The Common Crane is the only species of cranes in Estonia. The name crane is one of the oldest Estonian bird names. It is a big grey bird with some black patches of skin without feathers and some red patches on the back of the head) There is a white band on both sides of the head and neck. Both pinions and legs are black, the bill is greenish-brown. Tail feathers form a characteristic big quill.
The Common Crane stretches its neck forward while flying unlike the Herons that are grey as well. The Common Crane never lands in trees. It breeds in bogs and mires whereas its popular names refer to fields: field crane, meadow crane, rye crane, fallow crane and sowing crane. The latter helps us to understand the origin of these popular names - the cranes come to fields only during the period of sowing in spring. The cranes appear in flocks at the beginning of April and until the pairs are formed one can see them here and there.
After the male bird has chosen a female bird, they leave the flock and fly to remote bogs to nest. Usually a juvenile flies together with the pair. Before nesting the cranes perform interesting wedding dances.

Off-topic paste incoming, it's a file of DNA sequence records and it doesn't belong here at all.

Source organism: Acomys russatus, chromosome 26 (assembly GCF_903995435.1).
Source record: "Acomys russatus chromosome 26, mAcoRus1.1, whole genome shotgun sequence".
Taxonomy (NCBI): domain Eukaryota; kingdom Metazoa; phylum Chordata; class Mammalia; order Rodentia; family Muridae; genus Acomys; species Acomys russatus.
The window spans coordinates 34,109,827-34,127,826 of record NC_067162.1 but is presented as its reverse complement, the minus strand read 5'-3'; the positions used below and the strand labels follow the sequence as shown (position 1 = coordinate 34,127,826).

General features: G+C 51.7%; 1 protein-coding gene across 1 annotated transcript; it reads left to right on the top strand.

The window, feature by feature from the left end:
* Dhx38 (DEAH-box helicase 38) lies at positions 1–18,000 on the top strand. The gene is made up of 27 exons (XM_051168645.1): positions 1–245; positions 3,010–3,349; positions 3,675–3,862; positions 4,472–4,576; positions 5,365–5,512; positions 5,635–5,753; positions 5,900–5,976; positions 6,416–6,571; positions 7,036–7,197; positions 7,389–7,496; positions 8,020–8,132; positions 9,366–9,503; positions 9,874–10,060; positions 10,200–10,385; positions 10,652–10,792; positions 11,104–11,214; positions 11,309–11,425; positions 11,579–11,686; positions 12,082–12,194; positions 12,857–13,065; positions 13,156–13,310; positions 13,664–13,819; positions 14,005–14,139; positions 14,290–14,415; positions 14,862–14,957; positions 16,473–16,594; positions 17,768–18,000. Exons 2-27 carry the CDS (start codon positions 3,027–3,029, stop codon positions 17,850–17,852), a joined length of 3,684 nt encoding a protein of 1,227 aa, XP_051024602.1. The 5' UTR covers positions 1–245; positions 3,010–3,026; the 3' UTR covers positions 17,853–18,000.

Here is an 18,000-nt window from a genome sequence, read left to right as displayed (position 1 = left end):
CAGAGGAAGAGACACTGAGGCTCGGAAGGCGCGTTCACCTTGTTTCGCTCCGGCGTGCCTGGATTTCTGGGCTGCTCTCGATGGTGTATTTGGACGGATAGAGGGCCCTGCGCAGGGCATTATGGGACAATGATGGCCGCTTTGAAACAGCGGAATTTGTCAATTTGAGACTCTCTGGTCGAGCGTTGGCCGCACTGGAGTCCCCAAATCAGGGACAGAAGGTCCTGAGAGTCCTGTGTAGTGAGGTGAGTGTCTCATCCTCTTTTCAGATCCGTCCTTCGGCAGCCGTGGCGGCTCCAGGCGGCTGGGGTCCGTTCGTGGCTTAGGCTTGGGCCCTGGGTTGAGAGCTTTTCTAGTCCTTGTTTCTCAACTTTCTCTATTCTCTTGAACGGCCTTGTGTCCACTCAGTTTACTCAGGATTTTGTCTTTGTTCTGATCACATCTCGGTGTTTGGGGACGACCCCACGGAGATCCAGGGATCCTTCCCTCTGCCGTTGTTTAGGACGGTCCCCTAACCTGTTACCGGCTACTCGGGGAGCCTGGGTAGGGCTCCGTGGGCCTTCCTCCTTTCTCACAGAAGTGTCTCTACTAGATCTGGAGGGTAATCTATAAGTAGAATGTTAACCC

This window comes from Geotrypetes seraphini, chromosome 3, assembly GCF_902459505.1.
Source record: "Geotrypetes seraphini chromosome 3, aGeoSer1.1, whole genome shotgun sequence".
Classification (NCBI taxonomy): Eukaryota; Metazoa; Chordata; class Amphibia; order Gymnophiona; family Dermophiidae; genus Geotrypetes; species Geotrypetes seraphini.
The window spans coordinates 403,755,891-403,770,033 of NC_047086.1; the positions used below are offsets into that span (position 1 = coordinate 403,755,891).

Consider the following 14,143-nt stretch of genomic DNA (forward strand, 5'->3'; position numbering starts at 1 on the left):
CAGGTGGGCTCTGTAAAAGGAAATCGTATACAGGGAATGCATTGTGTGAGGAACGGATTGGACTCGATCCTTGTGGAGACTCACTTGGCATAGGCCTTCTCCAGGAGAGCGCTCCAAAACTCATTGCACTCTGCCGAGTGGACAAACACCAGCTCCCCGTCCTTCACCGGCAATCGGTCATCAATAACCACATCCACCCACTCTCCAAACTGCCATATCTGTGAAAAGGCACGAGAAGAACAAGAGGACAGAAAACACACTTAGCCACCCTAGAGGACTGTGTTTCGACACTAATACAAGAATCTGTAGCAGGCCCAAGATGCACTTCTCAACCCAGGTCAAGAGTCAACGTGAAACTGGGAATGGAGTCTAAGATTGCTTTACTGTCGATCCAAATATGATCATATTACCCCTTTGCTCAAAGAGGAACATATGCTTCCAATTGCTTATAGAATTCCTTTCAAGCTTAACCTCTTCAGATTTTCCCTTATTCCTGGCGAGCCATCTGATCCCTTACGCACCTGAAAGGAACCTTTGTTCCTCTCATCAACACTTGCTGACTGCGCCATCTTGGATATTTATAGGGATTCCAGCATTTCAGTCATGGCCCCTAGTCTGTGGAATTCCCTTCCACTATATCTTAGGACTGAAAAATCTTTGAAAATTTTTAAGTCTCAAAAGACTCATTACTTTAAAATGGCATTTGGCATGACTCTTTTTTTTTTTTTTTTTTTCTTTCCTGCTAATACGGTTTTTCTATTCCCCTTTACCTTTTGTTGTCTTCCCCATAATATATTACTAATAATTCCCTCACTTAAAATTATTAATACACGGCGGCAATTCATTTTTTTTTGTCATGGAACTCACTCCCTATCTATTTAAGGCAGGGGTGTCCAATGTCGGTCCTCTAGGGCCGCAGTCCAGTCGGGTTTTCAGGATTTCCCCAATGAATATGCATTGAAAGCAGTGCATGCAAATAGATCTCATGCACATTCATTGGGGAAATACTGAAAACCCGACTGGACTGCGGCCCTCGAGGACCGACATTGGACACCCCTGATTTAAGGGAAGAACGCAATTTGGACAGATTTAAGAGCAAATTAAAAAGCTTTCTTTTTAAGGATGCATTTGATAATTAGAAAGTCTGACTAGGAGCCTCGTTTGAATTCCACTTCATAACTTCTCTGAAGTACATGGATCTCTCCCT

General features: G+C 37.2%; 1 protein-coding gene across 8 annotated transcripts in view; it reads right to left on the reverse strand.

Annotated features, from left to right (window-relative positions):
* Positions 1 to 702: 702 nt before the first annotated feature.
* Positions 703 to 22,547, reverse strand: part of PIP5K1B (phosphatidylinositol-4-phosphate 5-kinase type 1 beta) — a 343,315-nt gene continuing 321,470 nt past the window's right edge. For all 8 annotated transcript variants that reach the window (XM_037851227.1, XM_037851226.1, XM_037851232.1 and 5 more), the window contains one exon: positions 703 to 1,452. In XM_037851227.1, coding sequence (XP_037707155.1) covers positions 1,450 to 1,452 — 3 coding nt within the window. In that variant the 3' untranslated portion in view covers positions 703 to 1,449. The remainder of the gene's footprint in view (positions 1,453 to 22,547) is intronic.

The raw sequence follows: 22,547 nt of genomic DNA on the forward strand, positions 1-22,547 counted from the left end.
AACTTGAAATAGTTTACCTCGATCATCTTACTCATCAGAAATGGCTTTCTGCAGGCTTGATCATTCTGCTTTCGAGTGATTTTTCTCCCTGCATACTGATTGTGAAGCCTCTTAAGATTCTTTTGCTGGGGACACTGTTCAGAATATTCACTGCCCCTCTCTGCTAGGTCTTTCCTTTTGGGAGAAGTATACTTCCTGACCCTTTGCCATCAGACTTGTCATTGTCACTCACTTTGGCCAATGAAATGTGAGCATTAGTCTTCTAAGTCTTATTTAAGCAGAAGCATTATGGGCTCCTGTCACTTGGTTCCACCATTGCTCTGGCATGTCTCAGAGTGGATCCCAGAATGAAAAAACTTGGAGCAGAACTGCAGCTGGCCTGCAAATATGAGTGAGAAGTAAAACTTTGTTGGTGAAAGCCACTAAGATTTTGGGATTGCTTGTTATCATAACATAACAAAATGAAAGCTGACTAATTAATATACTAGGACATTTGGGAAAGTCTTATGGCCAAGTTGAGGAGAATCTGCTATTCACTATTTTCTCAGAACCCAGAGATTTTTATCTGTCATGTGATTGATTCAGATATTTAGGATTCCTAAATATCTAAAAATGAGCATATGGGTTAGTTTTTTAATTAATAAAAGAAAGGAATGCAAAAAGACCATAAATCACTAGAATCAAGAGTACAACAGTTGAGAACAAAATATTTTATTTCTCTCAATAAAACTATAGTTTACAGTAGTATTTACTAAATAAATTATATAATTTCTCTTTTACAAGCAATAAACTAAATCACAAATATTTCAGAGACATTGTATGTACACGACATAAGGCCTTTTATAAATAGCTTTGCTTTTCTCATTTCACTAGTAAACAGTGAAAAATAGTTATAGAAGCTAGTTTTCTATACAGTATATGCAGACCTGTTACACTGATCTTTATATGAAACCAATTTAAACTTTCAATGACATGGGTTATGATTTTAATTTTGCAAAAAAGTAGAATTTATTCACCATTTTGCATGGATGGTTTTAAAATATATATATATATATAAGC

Their nest is usually situated in a bit drier open land probably for two reasons: it is warmer for the young and it is easier for the parents to notice any danger. The Common Crane is not much of a builder, it only lines a small cavity in land with straws. After laying the eggs mainly the female bird hatches them for about a month. There are two eggs in the nest. The young are precocial, covered with brownish downy feathers. It takes 40 days for having the full plumage but half a year for getting as big as the adult bird. When the young begin to fly they look for food together with their parents but still spend nights in the nest.
The Common crane mainly feeds on plants: all kinds of berries, stalks, but also on small animals: frogs, snakes, insects, etc. It migrates to North Africa to winter and so we can hear and see them flying in triangles. The length of their wings is up to two and a half metres. It is said: the cranes are leaving, the weather is getting bad. This is true since they leave in September or October in order to return to familiar nesting places in spring. All the flocks of cranes are not breeding here. About 600 - 700 pairs of cranes breed in Estonia whereas 30,000 are transit migrants.
The Common Crane is under protection since it is not numerous but in
danger of being a game for its meat.